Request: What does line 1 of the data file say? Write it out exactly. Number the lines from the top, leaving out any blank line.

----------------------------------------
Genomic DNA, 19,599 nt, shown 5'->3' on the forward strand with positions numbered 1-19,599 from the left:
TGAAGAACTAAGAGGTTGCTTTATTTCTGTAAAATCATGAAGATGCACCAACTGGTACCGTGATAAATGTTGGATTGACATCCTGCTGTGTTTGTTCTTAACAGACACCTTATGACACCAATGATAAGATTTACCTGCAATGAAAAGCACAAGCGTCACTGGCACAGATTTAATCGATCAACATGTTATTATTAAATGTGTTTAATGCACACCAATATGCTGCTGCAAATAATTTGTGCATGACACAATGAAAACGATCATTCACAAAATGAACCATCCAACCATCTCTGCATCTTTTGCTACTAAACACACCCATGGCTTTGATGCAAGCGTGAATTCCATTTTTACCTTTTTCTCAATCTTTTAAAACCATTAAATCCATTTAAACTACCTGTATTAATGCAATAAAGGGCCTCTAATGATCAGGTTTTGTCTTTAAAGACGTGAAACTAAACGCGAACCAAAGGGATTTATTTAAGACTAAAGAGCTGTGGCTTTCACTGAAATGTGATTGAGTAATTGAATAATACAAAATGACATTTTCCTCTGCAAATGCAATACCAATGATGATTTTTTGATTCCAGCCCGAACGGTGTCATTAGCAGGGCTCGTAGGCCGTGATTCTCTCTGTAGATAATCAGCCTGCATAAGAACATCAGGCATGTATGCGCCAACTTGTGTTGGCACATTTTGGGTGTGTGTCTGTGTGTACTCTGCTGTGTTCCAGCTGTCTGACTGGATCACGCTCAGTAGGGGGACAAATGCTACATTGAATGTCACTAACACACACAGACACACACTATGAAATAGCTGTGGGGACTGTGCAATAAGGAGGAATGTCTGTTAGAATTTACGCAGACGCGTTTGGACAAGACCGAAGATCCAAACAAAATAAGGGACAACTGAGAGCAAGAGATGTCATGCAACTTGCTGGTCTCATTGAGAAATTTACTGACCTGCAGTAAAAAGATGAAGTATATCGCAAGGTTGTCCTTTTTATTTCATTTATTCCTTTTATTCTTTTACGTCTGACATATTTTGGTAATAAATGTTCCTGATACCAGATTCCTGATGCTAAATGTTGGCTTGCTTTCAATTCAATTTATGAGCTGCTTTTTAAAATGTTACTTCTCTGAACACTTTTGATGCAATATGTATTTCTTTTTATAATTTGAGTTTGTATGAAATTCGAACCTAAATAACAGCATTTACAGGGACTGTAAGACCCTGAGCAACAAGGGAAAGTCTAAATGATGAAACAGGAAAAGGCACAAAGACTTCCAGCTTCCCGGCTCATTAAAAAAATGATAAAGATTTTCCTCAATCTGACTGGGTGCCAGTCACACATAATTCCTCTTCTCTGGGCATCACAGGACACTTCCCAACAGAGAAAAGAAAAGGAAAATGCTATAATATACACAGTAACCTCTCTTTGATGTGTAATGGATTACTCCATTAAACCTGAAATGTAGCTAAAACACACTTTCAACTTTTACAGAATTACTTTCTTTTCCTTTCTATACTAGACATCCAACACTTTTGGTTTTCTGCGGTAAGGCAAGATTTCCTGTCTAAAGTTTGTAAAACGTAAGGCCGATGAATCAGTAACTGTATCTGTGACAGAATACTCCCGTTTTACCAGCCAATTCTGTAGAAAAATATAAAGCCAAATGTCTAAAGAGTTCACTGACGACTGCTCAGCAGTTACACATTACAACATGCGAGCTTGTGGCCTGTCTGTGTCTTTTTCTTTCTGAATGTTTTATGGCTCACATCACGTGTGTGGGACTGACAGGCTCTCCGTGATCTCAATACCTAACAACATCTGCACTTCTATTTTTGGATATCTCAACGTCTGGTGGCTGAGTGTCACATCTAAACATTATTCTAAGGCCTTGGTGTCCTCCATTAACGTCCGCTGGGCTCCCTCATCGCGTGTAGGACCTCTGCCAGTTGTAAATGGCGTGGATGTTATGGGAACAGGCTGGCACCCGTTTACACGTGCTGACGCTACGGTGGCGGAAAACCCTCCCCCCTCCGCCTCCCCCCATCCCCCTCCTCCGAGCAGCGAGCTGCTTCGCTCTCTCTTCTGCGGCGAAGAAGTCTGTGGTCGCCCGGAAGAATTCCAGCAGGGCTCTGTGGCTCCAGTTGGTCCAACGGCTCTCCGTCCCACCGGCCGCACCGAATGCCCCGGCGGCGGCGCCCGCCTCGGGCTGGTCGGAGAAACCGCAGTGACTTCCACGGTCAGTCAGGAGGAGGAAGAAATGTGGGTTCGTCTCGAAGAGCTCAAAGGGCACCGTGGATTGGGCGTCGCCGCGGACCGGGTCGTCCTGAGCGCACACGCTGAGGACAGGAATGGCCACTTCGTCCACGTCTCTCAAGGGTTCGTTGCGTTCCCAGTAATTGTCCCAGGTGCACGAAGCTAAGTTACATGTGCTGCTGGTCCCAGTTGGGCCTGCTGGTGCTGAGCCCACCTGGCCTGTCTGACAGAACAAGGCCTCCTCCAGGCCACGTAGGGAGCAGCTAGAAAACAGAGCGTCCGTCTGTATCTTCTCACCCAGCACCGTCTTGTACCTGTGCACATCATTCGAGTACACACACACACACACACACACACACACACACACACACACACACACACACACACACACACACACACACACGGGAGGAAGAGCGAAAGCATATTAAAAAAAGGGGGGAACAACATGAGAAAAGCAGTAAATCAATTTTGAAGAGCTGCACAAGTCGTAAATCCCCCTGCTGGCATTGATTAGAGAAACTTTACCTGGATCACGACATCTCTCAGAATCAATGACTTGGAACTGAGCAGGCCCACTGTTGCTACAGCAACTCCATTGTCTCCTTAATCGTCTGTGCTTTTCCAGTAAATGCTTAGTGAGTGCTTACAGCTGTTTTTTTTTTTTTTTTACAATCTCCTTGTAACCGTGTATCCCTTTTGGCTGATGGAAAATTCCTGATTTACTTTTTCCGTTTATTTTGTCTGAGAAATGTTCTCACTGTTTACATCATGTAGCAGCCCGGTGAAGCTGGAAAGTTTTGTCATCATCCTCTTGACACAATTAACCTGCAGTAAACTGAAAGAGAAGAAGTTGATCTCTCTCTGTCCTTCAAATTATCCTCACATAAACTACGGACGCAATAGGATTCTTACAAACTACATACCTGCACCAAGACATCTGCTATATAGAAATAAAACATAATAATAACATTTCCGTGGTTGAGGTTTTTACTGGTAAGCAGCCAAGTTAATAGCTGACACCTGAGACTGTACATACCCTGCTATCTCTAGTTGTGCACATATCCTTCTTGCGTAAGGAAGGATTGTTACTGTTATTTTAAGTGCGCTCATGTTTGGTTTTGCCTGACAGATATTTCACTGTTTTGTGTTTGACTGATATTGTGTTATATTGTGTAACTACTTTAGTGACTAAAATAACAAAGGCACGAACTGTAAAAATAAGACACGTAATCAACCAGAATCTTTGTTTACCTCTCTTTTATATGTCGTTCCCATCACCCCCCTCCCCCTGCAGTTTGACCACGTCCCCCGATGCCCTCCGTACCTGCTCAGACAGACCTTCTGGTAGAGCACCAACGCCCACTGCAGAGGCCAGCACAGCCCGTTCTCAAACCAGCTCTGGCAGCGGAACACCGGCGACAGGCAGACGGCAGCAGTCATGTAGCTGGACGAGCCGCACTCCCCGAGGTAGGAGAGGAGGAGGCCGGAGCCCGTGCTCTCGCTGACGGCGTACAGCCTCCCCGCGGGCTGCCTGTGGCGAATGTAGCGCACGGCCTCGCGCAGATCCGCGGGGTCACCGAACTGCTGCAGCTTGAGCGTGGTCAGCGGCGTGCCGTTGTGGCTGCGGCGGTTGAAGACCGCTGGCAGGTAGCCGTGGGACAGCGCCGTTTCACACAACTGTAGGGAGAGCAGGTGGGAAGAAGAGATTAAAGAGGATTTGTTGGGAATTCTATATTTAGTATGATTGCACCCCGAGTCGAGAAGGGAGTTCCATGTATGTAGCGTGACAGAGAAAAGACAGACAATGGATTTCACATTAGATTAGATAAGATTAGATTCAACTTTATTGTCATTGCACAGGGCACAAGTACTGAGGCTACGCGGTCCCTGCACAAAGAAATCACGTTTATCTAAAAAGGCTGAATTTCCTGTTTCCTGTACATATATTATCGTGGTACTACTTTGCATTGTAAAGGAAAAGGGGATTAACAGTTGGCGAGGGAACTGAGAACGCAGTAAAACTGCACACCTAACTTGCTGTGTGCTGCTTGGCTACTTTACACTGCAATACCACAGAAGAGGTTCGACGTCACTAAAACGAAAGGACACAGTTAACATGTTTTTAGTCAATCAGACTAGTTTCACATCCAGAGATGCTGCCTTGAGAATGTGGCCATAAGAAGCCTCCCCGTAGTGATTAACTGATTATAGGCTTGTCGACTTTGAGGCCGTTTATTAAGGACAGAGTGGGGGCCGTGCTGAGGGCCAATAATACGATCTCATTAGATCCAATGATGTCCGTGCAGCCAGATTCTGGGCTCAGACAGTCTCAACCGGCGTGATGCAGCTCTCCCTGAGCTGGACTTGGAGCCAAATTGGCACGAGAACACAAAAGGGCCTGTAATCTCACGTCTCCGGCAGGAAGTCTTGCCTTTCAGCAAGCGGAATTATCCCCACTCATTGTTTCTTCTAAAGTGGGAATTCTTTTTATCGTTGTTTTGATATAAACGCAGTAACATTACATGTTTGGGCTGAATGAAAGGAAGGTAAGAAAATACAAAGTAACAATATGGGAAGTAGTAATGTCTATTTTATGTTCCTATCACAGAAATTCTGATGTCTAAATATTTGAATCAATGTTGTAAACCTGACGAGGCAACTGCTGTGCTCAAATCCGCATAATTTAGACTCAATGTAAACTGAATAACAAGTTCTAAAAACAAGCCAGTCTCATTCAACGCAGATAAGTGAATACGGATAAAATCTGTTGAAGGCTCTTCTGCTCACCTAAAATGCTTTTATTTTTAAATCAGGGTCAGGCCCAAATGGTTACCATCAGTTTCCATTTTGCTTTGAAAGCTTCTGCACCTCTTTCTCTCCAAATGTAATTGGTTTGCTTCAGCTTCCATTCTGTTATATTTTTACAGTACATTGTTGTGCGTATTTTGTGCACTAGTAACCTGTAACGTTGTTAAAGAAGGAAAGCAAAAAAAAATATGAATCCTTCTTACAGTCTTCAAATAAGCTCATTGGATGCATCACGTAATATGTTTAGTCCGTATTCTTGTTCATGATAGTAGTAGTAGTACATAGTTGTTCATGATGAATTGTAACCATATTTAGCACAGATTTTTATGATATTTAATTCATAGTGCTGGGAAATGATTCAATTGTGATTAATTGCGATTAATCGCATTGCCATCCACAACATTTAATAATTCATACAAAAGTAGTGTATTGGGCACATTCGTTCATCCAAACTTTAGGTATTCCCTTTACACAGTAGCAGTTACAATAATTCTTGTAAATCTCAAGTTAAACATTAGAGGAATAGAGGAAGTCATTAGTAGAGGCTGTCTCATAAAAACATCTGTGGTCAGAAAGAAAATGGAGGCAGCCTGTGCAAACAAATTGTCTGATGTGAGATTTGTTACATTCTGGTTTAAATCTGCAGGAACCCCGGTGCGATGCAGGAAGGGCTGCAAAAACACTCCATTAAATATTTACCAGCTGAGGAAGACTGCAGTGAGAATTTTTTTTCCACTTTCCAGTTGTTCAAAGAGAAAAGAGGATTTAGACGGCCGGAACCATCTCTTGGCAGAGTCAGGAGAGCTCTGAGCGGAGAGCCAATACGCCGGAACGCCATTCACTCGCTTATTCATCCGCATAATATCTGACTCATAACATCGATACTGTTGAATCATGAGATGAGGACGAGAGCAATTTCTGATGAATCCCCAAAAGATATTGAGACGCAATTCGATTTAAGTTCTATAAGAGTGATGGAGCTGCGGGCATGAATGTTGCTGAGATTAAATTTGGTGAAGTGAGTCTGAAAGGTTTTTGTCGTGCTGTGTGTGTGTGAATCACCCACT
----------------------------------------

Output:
Genomic DNA, 19,599 nt, shown 5'->3' on the forward strand with positions numbered 1-19,599 from the left: